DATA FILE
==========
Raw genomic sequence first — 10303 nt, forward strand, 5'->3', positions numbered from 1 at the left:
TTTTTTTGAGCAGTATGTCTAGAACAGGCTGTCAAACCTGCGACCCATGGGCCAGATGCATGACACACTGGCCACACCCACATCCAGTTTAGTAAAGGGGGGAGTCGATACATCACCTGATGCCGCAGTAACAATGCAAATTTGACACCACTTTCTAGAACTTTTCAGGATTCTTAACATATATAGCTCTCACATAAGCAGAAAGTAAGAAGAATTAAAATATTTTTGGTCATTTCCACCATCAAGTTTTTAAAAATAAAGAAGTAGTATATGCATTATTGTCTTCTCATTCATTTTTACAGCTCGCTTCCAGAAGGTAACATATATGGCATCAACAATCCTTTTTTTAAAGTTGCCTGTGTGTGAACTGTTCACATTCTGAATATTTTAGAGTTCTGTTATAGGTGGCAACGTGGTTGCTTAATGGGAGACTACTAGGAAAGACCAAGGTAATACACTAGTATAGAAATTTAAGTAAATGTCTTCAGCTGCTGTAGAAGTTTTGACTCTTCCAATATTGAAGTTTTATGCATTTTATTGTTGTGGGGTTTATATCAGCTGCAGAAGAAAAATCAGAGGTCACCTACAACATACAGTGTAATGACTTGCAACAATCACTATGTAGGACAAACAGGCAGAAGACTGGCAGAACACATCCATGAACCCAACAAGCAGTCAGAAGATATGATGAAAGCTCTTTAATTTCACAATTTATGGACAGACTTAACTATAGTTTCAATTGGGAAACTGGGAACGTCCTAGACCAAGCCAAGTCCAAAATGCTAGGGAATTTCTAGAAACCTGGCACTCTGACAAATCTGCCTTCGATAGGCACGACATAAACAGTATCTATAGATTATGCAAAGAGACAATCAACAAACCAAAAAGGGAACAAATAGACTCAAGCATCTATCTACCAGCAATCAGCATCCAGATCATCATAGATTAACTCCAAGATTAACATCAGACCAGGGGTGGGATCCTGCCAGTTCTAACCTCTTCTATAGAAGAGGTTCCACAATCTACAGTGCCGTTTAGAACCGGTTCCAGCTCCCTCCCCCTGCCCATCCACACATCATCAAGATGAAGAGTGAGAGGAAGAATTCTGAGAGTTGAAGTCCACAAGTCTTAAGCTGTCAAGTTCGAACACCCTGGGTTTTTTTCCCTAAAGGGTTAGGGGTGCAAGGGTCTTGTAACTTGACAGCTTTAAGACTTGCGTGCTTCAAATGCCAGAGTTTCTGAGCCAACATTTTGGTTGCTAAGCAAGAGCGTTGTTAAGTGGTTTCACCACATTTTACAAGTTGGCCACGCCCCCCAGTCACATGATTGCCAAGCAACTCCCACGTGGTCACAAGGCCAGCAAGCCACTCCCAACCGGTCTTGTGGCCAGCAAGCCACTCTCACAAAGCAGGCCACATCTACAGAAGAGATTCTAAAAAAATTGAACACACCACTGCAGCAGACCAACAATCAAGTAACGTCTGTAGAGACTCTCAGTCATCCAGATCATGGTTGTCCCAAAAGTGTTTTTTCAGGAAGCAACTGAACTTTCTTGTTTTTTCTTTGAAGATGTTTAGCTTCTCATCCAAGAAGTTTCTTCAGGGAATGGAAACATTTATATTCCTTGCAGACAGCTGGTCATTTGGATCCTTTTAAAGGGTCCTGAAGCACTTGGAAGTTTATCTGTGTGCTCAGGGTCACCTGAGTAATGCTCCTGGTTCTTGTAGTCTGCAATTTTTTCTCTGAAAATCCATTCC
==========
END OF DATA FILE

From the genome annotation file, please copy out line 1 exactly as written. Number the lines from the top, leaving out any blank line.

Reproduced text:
Raw genomic sequence first — 10303 nt, forward strand, 5'->3', positions numbered from 1 at the left: